Nice character contrasts mirrored in the action/main trajectory of the film: honor to country vs. honor to self. Perhaps the most human facet of this story goes unspoken of: the Japanese Colonel prepares to kill himself, and it seems like he will go through with it. The next morning we see him alive. He decides to be true to himself over his country's traditions. Ultimately the "madness" of war wins--all die.
English WWII POWs are forced to build a bridge for the enemy. Other English soldiers are then sent on a mission to blow up that bridge. Everyone acts kinda stupid, all the efforts are fruitless so....war is dumb, I guess? Mostly I found the people and their plight silly, specially the very, very, very British Britishness of the commander. Like, can you tone down the Britishness a notch or three? I give it a B-.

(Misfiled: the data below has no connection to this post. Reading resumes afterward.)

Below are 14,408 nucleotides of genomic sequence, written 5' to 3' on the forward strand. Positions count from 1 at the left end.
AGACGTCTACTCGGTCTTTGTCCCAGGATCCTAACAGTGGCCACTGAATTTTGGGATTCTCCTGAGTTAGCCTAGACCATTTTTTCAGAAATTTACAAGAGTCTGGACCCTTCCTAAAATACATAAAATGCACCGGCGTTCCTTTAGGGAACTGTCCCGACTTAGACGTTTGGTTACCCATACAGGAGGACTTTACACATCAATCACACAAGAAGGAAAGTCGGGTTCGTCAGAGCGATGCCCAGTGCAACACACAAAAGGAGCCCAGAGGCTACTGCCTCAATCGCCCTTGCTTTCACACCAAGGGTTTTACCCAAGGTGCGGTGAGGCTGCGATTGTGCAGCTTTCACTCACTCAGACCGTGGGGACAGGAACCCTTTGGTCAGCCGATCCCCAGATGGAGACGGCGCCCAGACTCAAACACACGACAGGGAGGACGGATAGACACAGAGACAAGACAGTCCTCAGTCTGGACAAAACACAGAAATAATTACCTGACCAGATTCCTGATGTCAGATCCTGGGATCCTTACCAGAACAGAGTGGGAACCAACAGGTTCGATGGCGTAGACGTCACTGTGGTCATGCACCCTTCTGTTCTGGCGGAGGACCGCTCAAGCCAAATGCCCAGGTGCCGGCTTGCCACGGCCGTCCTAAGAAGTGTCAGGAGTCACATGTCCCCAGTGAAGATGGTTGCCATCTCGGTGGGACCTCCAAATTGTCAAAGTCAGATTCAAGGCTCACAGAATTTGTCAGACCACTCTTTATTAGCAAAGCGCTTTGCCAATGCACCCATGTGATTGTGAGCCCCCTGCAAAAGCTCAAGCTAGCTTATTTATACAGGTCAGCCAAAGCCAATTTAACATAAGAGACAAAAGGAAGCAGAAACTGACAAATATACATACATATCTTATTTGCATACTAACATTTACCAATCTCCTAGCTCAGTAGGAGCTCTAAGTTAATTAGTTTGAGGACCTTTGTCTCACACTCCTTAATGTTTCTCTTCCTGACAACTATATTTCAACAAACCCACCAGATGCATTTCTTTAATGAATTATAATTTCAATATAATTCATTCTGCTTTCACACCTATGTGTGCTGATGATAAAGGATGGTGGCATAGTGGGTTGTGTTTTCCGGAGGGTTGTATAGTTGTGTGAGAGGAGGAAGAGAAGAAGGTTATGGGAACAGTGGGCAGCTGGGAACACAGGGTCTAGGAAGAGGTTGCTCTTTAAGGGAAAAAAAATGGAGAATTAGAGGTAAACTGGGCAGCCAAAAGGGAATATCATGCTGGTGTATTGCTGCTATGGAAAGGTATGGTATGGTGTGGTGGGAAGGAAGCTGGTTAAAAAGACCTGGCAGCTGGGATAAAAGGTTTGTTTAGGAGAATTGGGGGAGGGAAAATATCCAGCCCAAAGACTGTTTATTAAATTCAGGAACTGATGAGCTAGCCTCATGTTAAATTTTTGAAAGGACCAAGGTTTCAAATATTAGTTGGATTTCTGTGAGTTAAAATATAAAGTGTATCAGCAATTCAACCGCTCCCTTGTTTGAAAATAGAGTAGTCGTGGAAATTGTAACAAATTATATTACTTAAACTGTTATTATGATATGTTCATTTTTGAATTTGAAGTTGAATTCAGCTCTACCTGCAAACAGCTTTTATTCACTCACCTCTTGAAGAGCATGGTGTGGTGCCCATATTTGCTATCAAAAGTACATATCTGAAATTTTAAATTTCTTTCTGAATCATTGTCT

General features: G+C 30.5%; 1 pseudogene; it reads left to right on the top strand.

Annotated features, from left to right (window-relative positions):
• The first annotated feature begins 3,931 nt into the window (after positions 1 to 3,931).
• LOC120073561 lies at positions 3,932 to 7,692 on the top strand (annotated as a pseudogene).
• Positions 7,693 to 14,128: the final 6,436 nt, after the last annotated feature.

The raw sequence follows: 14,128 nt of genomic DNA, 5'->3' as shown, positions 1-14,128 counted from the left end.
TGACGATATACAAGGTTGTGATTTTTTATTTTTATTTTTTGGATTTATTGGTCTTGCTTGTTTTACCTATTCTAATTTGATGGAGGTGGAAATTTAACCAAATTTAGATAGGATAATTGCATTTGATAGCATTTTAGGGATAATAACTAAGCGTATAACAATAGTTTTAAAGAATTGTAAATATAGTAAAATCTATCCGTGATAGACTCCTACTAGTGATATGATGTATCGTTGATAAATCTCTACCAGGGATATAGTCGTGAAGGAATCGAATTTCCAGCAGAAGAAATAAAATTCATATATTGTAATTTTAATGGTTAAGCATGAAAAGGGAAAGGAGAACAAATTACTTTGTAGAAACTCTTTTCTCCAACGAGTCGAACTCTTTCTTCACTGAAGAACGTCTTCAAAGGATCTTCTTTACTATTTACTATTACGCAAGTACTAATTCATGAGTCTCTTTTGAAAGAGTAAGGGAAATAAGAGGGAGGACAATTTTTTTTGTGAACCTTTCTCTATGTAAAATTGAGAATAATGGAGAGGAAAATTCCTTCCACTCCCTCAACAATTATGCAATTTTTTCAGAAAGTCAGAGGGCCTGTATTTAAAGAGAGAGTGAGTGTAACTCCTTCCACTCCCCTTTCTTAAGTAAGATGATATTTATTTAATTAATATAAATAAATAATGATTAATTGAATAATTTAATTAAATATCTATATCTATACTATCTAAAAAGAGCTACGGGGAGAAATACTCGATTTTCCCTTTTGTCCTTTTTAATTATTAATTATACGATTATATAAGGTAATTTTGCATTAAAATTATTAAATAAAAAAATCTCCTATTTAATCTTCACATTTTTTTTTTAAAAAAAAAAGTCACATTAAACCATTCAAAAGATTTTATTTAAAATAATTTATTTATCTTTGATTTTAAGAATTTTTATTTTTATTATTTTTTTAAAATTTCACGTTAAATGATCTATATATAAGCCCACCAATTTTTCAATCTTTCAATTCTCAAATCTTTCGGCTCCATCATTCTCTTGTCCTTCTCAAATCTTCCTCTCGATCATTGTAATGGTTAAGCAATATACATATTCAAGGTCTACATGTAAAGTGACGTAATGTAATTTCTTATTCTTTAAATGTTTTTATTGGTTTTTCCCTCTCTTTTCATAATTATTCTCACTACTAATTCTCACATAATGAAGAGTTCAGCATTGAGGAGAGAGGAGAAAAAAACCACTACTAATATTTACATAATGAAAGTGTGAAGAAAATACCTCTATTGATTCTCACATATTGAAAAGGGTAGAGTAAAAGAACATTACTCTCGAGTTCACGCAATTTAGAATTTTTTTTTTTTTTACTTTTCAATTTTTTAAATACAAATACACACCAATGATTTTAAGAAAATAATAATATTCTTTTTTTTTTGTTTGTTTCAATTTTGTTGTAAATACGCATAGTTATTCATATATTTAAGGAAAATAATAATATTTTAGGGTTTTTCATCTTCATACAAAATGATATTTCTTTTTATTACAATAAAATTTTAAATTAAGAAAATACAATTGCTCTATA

A story rich in possibilities for irony and black humour, but despite the huge running time (two hours forty-one minutes!) it gives more screentime to conventional, expertly staged daring-do than satire and Nicholson's stuffy hubris. The magnificent '40s Lean of "Oliver Twist", all economy, chiaroscuro and sharp editing, seems bloated beyond recognition. But Jack Hawkins and Guiness are always watchable.
Lean's first epic after a long series of intimate drama's led to a career defining reinvention as a director of widescreen masterpieces (Kwai, Lawrence, Zhivago). Amazing script by than blacklisted Wison and Foreman. Film featured an iconic turn by Alec Guiness matched by his Japanese counterpart Sessue Hayakawa. Craftmanship was top notch and well deserving of its seven Oscar wins that year including picture.